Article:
Dim outlook for Argentina’s crushed economy - Capital Economics
Latin America Economics

Dim outlook for Argentina’s crushed economy

Latin America Economics Update
Written by Nikhil Sanghani
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With new virus cases still high, capital controls more pervasive, and fiscal policy unlikely to stay loose, we are nudging down our Argentina GDP forecasts. We now expect an 11% drop this year and just a 4% rebound in 2021 (previous forecasts -10% and +5%). Our GDP projections imply a much weaker recovery than the consensus currently expects.

  • With new virus cases still high, capital controls more pervasive, and fiscal policy unlikely to stay loose, we are nudging down our Argentina GDP forecasts. We now expect an 11% drop this year and just a 4% rebound in 2021 (previous forecasts -10% and +5%). Our GDP projections imply a much weaker recovery than the consensus currently expects.
  • National accounts data released yesterday show that, after a 4.2% drop in Q1, Argentina’s real GDP slumped by a hefty 16.2% q/q in Q2. This means output fell by a cumulative 19.7% in the first half of 2020, which is more than we had initially expected. And it is a bigger fall than most EMs suffered. (See Chart 1.)
  • This is mainly due to the relatively strict lockdown measures imposed in March and April, which brought activity to a near standstill. While restrictions were eased slightly in May, they remain much more stringent than in other countries. (See Chart 2.) Accordingly, while activity is gradually recovering, high-frequency mobility data suggests it has stayed sluggish throughout Q3. (See Chart 3.)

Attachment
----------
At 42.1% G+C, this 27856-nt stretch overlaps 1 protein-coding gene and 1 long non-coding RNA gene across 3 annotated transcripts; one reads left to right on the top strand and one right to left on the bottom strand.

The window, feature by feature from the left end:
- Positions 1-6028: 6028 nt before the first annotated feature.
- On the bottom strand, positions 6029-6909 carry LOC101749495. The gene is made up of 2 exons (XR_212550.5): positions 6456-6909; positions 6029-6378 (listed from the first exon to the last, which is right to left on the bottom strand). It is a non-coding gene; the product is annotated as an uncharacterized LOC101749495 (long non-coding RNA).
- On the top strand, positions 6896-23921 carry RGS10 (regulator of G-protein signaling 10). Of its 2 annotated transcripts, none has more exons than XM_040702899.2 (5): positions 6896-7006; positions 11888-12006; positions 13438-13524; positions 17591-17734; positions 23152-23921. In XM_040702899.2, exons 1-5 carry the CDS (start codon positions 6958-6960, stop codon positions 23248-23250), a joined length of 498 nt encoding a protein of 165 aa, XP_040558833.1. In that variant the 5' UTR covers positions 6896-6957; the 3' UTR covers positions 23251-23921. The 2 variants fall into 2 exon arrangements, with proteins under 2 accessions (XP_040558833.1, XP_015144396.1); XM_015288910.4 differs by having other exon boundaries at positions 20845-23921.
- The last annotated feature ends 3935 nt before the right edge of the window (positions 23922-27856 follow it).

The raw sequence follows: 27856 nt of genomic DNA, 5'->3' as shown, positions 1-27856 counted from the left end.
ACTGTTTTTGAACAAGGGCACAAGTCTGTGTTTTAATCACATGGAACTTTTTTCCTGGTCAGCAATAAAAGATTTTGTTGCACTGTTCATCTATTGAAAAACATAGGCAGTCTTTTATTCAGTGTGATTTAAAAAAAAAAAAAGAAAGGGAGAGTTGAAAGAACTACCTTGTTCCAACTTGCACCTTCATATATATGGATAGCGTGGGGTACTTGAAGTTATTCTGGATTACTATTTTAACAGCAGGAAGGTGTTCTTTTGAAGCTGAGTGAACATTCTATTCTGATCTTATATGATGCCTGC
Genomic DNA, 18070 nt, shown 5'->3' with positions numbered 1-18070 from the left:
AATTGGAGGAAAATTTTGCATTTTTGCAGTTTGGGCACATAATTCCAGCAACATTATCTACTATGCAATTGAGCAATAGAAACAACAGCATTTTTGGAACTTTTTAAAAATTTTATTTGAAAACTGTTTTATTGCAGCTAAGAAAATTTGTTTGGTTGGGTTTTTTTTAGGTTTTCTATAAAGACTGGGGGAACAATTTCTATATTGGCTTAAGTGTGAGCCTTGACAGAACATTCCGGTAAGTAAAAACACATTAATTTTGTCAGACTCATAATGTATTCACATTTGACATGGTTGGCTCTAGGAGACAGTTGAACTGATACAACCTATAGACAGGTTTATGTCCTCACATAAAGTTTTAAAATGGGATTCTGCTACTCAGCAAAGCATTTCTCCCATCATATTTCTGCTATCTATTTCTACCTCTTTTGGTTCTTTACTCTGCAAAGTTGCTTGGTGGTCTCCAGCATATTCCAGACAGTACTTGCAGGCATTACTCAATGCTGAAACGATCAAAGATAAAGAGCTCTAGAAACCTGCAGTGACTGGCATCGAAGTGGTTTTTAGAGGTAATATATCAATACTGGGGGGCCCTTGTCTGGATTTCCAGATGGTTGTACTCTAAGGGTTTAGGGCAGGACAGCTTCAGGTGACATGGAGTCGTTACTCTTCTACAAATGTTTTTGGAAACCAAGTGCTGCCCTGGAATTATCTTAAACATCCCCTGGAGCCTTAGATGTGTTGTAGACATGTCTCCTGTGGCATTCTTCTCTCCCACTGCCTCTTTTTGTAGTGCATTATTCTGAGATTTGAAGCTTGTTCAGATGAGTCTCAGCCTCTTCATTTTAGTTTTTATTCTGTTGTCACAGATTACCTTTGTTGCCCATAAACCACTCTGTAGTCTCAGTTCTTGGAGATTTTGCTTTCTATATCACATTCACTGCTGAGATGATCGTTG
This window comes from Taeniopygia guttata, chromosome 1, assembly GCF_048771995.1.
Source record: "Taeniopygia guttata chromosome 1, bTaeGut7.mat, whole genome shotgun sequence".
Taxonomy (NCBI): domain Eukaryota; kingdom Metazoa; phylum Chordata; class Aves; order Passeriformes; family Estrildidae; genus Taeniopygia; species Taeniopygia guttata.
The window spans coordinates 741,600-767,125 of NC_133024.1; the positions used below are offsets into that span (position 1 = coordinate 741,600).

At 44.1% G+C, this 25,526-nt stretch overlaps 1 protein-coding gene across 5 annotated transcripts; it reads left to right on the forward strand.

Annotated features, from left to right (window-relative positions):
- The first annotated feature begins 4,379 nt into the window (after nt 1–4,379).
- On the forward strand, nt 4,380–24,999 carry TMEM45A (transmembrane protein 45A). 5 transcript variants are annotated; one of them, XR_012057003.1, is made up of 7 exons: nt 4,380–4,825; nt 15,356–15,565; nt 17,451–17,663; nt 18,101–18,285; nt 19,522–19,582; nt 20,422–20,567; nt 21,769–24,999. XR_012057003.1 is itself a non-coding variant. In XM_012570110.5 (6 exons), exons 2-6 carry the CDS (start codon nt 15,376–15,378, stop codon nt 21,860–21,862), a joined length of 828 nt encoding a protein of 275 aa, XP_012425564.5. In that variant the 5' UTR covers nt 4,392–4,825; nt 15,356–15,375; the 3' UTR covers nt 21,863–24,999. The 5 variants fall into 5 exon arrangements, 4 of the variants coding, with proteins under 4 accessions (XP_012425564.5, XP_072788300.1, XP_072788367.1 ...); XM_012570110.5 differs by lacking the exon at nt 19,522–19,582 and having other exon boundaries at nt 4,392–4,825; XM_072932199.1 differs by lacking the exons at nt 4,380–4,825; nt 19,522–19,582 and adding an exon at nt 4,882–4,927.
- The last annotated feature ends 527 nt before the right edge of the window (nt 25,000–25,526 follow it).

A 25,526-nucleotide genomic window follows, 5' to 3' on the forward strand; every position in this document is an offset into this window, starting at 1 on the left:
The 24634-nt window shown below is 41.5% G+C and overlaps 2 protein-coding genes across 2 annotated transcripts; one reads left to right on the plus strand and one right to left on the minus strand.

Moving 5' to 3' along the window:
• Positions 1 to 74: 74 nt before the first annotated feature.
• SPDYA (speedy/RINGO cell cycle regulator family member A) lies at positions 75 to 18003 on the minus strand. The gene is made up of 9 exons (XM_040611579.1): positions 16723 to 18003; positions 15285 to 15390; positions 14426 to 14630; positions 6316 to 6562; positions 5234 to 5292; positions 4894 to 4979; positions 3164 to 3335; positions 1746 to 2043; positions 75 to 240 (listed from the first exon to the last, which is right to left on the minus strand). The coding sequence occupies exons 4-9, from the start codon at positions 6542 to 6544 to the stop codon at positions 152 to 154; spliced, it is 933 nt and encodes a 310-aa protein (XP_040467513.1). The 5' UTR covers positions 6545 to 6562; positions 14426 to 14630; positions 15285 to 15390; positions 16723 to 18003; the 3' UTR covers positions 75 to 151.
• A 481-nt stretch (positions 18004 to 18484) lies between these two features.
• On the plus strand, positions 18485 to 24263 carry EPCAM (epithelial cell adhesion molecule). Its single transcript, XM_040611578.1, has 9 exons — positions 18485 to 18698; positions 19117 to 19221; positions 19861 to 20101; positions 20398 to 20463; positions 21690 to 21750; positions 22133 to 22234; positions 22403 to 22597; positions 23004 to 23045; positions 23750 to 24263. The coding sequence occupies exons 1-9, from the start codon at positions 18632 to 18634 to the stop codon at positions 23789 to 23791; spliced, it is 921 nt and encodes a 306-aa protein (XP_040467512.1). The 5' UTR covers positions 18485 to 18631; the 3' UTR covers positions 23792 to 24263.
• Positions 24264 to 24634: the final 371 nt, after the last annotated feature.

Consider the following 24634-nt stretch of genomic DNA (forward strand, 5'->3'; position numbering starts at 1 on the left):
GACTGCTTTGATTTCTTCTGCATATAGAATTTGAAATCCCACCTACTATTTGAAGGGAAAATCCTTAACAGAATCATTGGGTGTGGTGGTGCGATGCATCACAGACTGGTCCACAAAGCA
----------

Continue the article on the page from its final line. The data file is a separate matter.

• Unfortunately, these stringent containment measures have yet to succeed in getting the virus outbreak under control. New daily cases remain high. (See Chart 4.) It’s likely that restrictions will remain in place for a prolonged period to prevent a further escalation in cases. This will keep activity depressed in Argentina.
  • There are three other major headwinds to Argentina’s economic recovery. The first is from pervasive capital controls. They were tightened last week to prevent the central bank from burning through its FX reserves as it tries to manage the peso. Strict capital controls can disrupt activity though numerous channels. They make it harder for firms to import the intermediate goods used in domestic production. That may force companies to restrict output or use more costly unofficial markets to access dollars.
  • Additionally, Argentina’s experience using tight capital controls in 2011 to 2015 shows that they can damage the export sector. Against a backdrop of high inflation, the currency became overvalued which eroded the price competitiveness of exports. The same pressures seem to be building, judging by the high spread between the official and unofficial exchange rates. (See Chart 5.)
  • The second headwind is unfavourable external conditions. An upturn in the global economy and high commodity prices were key to dragging Argentina out of its 2001/02 slump. But this time, the recovery in the global economy, and in Brazil in particular, is set to slow. And we think that the prices of agricultural goods such as corn and soybeans will decline, which will dent Argentina’s terms of trade.